Size Matters When It Comes To The Rivers In Great Falls
There are a ton of things that make Montana unique, and a good chunk of those are found right here in Great Falls.
One of those being the world's shortest river.
Just outside Great Falls lies Giant Springs Park, alongside the Missouri River.
Here, you'll find a plaque commemorating the Roe River, officially recognized by Guinness as "The Shortest River In The World."
It flows 201 feet and connects Giant Springs to the Missouri River near Great Falls. The Roe River vies for the title of the shortest river with Oregon's D River in Lincoln City.
Measurements of both rivers have yielded varied results, ranging from 58 to 200 feet in length.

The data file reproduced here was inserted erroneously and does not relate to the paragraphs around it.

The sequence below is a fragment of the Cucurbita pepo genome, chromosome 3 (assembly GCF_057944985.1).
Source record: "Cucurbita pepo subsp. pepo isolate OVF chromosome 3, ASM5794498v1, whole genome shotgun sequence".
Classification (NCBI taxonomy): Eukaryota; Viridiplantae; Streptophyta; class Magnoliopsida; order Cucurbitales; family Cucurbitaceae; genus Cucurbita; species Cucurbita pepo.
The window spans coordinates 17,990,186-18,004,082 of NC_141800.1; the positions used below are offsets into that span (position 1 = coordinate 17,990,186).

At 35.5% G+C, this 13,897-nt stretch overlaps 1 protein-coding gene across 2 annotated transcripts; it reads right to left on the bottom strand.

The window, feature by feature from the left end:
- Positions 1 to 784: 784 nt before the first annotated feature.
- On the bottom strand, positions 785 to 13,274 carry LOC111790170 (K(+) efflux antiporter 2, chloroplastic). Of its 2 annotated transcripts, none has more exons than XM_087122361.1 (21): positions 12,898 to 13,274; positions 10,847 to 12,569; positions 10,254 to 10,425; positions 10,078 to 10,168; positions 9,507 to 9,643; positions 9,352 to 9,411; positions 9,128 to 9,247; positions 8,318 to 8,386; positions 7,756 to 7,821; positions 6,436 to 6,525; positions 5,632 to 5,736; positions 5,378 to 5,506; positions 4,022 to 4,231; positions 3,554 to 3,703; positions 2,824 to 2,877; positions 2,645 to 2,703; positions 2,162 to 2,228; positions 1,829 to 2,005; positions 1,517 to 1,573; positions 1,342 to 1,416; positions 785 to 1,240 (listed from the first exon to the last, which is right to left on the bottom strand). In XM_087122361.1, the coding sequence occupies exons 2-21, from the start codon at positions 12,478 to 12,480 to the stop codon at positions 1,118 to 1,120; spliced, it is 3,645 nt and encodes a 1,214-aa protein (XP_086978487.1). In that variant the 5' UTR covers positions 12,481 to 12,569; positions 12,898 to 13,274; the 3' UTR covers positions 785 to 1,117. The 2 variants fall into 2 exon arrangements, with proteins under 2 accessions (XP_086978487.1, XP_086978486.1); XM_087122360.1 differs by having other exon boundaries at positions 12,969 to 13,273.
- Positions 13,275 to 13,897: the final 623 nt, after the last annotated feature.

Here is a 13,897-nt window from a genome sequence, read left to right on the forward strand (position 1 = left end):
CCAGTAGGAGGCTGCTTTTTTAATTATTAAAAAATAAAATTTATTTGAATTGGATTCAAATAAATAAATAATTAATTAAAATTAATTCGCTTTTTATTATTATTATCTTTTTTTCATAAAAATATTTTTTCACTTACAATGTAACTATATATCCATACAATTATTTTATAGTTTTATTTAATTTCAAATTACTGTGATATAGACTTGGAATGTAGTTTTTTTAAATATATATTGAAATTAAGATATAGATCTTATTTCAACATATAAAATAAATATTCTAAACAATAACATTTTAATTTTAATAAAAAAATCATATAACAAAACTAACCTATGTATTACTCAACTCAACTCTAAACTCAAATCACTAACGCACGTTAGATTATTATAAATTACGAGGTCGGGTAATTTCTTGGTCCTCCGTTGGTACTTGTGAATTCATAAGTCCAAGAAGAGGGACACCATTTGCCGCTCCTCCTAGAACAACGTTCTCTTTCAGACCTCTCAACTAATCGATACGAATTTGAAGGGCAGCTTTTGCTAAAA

The local schoolchildren in Great Falls orchestrated a successful campaign to secure the Roe River's entry into the Guinness Book of World Records.
Notably, the source of the Roe River, Giant Springs, is the largest freshwater spring in the United States.
I do find it a bit ironic that the world's shortest river flows directly into the longest river in the United States.
The Missouri River, born from the convergence of three rivers in Montana, is the longest in the U.S., flowing over 2,300 miles to join the Mississippi in St. Louis.
Despite its nickname "Big Muddy," sediment has been reduced due to human interventions like dams.
Hydroelectric dams are another pretty epic thing you'll find here in Great Falls!
In its upper stretch, the river offers a wilderness experience, historically explored by Lewis and Clark.
Next time you're out and about, check out the confluence of the world's shortest river into the nation's Longest River.